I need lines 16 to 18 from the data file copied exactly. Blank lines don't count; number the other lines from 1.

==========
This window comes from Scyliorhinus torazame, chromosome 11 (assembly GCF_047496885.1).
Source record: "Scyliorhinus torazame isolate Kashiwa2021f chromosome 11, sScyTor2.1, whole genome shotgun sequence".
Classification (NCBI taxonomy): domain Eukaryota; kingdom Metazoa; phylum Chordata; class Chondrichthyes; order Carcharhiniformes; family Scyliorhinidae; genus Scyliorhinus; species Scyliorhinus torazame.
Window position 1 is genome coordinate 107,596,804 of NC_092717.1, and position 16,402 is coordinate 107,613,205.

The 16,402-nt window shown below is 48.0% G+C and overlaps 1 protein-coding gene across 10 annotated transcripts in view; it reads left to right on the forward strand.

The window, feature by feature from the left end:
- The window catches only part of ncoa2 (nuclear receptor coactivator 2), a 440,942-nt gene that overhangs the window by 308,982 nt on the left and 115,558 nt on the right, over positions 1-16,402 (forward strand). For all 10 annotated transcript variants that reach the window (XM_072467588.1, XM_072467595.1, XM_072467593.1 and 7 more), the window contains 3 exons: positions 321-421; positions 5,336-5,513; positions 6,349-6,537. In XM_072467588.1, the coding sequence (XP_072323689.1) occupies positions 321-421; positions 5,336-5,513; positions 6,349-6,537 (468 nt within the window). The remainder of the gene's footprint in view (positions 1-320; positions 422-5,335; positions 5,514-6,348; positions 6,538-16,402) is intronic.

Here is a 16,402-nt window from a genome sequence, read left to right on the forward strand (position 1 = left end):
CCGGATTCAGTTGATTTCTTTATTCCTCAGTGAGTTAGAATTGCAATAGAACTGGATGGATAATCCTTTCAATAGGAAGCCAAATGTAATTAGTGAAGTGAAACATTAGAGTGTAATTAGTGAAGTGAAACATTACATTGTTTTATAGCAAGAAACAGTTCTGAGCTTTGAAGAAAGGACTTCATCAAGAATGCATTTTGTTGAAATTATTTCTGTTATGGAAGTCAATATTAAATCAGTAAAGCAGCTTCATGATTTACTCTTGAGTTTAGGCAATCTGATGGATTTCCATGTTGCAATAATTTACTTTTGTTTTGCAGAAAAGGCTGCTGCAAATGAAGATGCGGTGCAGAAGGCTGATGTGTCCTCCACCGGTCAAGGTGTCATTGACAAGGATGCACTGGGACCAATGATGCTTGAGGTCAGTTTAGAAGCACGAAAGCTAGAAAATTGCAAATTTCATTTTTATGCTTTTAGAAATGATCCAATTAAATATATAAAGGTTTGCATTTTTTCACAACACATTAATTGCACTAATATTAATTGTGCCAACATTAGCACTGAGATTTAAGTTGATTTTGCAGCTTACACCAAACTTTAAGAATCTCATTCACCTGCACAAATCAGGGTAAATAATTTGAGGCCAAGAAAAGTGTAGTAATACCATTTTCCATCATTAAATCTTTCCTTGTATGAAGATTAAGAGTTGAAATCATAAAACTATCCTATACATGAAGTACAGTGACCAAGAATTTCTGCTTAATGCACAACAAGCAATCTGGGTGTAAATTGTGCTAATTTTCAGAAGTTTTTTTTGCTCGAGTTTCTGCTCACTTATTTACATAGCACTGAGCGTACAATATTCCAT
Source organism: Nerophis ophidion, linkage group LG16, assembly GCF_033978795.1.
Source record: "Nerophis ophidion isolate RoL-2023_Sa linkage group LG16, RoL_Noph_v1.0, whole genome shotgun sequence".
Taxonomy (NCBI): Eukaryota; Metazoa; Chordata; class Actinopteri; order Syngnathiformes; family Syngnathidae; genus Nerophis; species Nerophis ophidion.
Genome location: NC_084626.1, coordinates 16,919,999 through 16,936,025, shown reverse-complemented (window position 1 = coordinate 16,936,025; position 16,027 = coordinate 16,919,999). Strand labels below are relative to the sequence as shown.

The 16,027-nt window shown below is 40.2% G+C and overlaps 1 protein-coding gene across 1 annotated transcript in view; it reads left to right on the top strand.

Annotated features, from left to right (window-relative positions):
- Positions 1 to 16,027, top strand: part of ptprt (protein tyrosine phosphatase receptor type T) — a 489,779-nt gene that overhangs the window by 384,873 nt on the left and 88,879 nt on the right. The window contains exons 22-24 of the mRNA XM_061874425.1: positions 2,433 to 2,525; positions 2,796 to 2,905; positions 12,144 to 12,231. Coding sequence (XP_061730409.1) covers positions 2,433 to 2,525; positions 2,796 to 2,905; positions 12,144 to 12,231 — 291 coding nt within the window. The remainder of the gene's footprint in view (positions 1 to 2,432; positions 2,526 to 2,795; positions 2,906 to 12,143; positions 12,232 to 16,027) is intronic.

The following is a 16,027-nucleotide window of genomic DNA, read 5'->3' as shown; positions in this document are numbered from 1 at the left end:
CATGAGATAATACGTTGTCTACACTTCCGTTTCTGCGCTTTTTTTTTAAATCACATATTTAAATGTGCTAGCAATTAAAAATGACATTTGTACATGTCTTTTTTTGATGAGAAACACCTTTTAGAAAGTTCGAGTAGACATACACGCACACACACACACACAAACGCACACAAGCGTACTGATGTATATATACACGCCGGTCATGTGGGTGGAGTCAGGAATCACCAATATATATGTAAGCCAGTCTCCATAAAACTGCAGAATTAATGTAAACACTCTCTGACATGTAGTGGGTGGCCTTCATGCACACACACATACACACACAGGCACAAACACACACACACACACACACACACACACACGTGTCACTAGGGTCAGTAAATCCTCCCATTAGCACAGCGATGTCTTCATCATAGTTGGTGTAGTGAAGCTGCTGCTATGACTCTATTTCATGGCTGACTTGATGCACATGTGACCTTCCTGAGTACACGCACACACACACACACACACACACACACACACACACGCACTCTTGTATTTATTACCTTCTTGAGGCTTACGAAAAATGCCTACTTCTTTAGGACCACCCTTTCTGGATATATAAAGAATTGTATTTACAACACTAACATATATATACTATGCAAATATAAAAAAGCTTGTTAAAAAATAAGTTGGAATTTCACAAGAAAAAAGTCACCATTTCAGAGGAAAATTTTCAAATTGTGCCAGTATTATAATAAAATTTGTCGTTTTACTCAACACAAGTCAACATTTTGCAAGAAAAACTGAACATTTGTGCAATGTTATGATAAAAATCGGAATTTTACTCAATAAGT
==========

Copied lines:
- Positions 1 to 16,027, top strand: part of ptprt (protein tyrosine phosphatase receptor type T) — a 489,779-nt gene that overhangs the window by 384,873 nt on the left and 88,879 nt on the right. The window contains exons 22-24 of the mRNA XM_061874425.1: positions 2,433 to 2,525; positions 2,796 to 2,905; positions 12,144 to 12,231. Coding sequence (XP_061730409.1) covers positions 2,433 to 2,525; positions 2,796 to 2,905; positions 12,144 to 12,231 — 291 coding nt within the window. The remainder of the gene's footprint in view (positions 1 to 2,432; positions 2,526 to 2,795; positions 2,906 to 12,143; positions 12,232 to 16,027) is intronic.

The following is a 16,027-nucleotide window of genomic DNA, read 5'->3' as shown; positions in this document are numbered from 1 at the left end:
CATGAGATAATACGTTGTCTACACTTCCGTTTCTGCGCTTTTTTTTTAAATCACATATTTAAATGTGCTAGCAATTAAAAATGACATTTGTACATGTCTTTTTTTGATGAGAAACACCTTTTAGAAAGTTCGAGTAGACATACACGCACACACACACACACAAACGCACACAAGCGTACTGATGTATATATACACGCCGGTCATGTGGGTGGAGTCAGGAATCACCAATATATATGTAAGCCAGTCTCCATAAAACTGCAGAATTAATGTAAACACTCTCTGACATGTAGTGGGTGGCCTTCATGCACACACACATACACACACAGGCACAAACACACACACACACACACACACACACACACGTGTCACTAGGGTCAGTAAATCCTCCCATTAGCACAGCGATGTCTTCATCATAGTTGGTGTAGTGAAGCTGCTGCTATGACTCTATTTCATGGCTGACTTGATGCACATGTGACCTTCCTGAGTACACGCACACACACACACACACACACACACACACACACACGCACTCTTGTATTTATTACCTTCTTGAGGCTTACGAAAAATGCCTACTTCTTTAGGACCACCCTTTCTGGATATATAAAGAATTGTATTTACAACACTAACATATATATACTATGCAAATATAAAAAAGCTTGTTAAAAAATAAGTTGGAATTTCACAAGAAAAAAGTCACCATTTCAGAGGAAAATTTTCAAATTGTGCCAGTATTATAATAAAATTTGTCGTTTTACTCAACACAAGTCAACATTTTGCAAGAAAAACTGAACATTTGTGCAATGTTATGATAAAAATCGGAATTTTACTCAATAAGT